HYDERABAD: DSingapore, Malaysia, New York, Dubai and some cities in the UK, the suburban areas of London in particular, are preferred destinations for Indian property buyers, according to real estate consultancy firm Jones Lang LaSalle.
The real estate market in many countries offers lucrative investment prospects. Apart from that, Indians buying property abroad can in some cases avail of citizenship in the host country. This factor has considerable aspiration value with many, according to Anuj Puri, Chairman & Country Head, Jones Lang LaSalle India.
The aspiration factor aside, property in various locations in the Indian metros has become prohibitively expensive. Moreover, interest rates on bank loans are proving to be a stumbling block and may rise further with the future revision of RBI norms.
In comparison, an Indian seeking to buy a property in New York, London or Singapore can avail of the considerably lower interest rates of local banks in those countries. Many foreign property markets are transparent, which enables investors get ‘clean’ deals much faster and easier.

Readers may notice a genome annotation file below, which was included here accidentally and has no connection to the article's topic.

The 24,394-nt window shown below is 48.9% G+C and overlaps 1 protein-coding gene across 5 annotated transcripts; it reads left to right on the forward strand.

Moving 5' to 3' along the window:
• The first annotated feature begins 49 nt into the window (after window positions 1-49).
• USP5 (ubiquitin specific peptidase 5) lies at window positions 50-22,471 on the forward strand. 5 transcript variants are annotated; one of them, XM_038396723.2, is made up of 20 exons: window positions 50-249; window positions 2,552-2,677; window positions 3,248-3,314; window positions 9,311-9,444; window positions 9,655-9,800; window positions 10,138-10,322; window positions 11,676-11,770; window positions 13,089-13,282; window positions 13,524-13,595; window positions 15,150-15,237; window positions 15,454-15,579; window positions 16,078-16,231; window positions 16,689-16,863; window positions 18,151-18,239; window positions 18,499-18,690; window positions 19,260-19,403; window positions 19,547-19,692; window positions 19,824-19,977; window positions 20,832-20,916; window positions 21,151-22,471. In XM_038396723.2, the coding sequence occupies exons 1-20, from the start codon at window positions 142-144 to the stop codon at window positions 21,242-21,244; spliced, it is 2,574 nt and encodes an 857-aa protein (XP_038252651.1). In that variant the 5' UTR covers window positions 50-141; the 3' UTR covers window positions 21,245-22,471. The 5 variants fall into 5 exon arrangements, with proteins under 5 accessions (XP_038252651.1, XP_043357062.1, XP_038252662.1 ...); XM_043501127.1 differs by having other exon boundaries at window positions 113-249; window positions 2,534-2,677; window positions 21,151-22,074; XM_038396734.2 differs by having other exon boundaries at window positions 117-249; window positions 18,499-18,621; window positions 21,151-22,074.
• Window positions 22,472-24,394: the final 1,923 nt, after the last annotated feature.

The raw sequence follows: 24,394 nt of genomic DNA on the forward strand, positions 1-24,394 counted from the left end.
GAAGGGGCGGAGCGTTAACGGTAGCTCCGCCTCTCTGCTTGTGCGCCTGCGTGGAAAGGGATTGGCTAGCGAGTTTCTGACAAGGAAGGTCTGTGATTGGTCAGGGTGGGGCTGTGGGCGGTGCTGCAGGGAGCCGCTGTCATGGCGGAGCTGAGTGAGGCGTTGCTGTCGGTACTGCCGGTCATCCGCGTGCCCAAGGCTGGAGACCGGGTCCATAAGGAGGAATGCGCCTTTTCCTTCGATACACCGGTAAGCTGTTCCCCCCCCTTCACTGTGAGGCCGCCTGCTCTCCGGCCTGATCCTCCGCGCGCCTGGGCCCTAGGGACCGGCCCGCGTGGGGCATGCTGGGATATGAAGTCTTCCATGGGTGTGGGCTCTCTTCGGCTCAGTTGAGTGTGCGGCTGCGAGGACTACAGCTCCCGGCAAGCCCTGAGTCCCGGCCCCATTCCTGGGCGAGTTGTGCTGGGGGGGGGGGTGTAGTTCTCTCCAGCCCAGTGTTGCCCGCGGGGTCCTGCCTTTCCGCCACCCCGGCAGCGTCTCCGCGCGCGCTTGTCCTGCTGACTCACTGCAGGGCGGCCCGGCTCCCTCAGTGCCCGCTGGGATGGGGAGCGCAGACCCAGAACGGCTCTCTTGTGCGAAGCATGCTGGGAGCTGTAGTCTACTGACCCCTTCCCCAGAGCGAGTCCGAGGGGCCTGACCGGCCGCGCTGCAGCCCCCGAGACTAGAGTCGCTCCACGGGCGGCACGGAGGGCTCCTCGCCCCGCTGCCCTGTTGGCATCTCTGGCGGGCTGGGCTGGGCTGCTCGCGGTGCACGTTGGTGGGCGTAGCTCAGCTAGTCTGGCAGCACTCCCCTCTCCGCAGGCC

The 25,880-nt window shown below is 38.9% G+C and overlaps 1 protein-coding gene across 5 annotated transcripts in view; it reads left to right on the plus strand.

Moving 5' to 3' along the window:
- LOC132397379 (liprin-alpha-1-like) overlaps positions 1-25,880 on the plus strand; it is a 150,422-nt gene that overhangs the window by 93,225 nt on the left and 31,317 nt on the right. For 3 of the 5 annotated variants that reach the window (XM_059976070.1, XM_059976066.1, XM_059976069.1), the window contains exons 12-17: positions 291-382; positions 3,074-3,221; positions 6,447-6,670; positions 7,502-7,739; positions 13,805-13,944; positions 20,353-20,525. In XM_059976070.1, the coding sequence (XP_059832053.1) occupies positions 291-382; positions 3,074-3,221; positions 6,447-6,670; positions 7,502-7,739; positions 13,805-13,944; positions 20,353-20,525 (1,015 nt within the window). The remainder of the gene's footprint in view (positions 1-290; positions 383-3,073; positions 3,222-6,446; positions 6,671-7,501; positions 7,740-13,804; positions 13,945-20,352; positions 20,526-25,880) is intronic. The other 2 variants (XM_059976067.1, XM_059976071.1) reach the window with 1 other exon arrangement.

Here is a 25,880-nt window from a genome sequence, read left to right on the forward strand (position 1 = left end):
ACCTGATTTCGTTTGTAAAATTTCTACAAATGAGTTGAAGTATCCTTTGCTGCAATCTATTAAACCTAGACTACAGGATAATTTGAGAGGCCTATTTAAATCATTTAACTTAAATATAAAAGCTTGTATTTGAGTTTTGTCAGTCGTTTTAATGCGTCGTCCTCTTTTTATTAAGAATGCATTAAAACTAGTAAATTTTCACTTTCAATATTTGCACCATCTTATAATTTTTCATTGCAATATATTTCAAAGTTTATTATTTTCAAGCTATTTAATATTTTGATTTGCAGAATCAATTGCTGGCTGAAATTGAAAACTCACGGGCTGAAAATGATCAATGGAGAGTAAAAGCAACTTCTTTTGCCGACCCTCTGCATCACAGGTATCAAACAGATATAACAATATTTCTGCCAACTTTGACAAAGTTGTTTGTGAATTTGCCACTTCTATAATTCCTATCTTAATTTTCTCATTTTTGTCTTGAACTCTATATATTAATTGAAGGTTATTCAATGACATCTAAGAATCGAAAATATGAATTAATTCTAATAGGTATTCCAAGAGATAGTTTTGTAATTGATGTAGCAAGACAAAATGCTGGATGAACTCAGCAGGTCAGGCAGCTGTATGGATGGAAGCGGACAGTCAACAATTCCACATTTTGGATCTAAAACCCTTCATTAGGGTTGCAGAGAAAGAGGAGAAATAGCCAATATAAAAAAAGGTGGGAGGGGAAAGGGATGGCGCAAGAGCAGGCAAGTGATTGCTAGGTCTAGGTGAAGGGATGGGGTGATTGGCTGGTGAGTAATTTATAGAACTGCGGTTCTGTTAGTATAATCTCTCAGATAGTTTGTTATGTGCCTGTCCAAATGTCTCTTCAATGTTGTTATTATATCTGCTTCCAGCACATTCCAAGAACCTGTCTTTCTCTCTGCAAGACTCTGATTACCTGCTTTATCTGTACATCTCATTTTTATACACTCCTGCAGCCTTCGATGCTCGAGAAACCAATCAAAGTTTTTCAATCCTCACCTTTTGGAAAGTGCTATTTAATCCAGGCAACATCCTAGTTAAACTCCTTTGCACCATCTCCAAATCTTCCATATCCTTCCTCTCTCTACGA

Investment in property abroad makes sense for those who are employed or have business interests in the country of choice. Indians who have settled or are planning to settle abroad permanently are among the prime candidates.
A buyer’s profile
The broad profile of Indians looking at buying properties abroad would include business owners, professional property investors, mid-to-top level company management and high networth individuals (HNIs). A large component of buyers is also comprised of people whose children study in those countries.
The US and the UK are closest to the hearts of most Indians looking to buy property abroad. When these are out of reach, Dubai is among the most preferred among property investment destinations for Indians.
The current limit on Indians for investing abroad continues to be $200,000 per annum (about Rs 1.2 crore at Rs 60 to a dollar). This ceiling applies to any kind of investment in a foreign country. The investable amount doubles in the case of couples.
The Indian Government may consider relaxing the ceiling further if it perceives increased interest by Indians in investing in foreign properties, according to JLL.